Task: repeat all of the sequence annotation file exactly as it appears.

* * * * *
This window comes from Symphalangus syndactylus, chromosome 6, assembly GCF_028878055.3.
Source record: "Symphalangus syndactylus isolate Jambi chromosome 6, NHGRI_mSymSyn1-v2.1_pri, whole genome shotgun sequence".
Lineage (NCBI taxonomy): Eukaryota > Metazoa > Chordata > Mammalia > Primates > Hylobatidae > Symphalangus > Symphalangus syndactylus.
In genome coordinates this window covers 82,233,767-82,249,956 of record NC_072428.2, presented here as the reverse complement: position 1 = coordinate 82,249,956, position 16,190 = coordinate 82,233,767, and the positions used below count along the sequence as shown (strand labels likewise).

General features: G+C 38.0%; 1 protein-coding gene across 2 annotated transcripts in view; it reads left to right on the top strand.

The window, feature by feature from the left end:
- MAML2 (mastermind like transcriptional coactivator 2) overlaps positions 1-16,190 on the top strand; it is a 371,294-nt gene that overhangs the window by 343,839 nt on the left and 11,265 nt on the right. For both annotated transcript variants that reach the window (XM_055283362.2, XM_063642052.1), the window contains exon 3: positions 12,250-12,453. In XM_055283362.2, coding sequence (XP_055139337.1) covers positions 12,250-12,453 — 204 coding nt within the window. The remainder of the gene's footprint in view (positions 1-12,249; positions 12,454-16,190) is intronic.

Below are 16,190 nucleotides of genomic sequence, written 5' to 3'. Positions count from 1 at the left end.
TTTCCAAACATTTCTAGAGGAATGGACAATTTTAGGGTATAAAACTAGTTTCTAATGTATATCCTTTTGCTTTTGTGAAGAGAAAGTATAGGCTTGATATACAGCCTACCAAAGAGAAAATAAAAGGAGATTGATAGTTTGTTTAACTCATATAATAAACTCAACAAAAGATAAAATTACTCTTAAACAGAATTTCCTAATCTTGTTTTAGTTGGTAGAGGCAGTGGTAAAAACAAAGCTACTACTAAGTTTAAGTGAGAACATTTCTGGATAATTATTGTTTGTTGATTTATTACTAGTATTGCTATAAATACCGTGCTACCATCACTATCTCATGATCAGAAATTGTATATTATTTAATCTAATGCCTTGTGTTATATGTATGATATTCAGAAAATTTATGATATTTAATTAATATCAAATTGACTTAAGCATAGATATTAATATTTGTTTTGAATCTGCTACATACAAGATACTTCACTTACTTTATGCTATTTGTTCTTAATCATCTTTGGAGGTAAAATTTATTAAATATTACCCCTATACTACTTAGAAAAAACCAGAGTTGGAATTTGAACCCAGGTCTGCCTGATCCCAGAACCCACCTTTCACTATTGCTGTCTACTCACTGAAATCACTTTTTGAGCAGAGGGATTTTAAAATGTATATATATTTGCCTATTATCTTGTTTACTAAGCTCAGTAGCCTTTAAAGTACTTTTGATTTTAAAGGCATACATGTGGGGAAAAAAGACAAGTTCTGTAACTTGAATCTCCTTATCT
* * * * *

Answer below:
This window comes from Symphalangus syndactylus, chromosome 6, assembly GCF_028878055.3.
Source record: "Symphalangus syndactylus isolate Jambi chromosome 6, NHGRI_mSymSyn1-v2.1_pri, whole genome shotgun sequence".
Lineage (NCBI taxonomy): Eukaryota > Metazoa > Chordata > Mammalia > Primates > Hylobatidae > Symphalangus > Symphalangus syndactylus.
In genome coordinates this window covers 82,233,767-82,249,956 of record NC_072428.2, presented here as the reverse complement: position 1 = coordinate 82,249,956, position 16,190 = coordinate 82,233,767, and the positions used below count along the sequence as shown (strand labels likewise).

General features: G+C 38.0%; 1 protein-coding gene across 2 annotated transcripts in view; it reads left to right on the top strand.

The window, feature by feature from the left end:
- MAML2 (mastermind like transcriptional coactivator 2) overlaps positions 1-16,190 on the top strand; it is a 371,294-nt gene that overhangs the window by 343,839 nt on the left and 11,265 nt on the right. For both annotated transcript variants that reach the window (XM_055283362.2, XM_063642052.1), the window contains exon 3: positions 12,250-12,453. In XM_055283362.2, coding sequence (XP_055139337.1) covers positions 12,250-12,453 — 204 coding nt within the window. The remainder of the gene's footprint in view (positions 1-12,249; positions 12,454-16,190) is intronic.

Below are 16,190 nucleotides of genomic sequence, written 5' to 3'. Positions count from 1 at the left end.
TTTCCAAACATTTCTAGAGGAATGGACAATTTTAGGGTATAAAACTAGTTTCTAATGTATATCCTTTTGCTTTTGTGAAGAGAAAGTATAGGCTTGATATACAGCCTACCAAAGAGAAAATAAAAGGAGATTGATAGTTTGTTTAACTCATATAATAAACTCAACAAAAGATAAAATTACTCTTAAACAGAATTTCCTAATCTTGTTTTAGTTGGTAGAGGCAGTGGTAAAAACAAAGCTACTACTAAGTTTAAGTGAGAACATTTCTGGATAATTATTGTTTGTTGATTTATTACTAGTATTGCTATAAATACCGTGCTACCATCACTATCTCATGATCAGAAATTGTATATTATTTAATCTAATGCCTTGTGTTATATGTATGATATTCAGAAAATTTATGATATTTAATTAATATCAAATTGACTTAAGCATAGATATTAATATTTGTTTTGAATCTGCTACATACAAGATACTTCACTTACTTTATGCTATTTGTTCTTAATCATCTTTGGAGGTAAAATTTATTAAATATTACCCCTATACTACTTAGAAAAAACCAGAGTTGGAATTTGAACCCAGGTCTGCCTGATCCCAGAACCCACCTTTCACTATTGCTGTCTACTCACTGAAATCACTTTTTGAGCAGAGGGATTTTAAAATGTATATATATTTGCCTATTATCTTGTTTACTAAGCTCAGTAGCCTTTAAAGTACTTTTGATTTTAAAGGCATACATGTGGGGAAAAAAGACAAGTTCTGTAACTTGAATCTCCTTATCT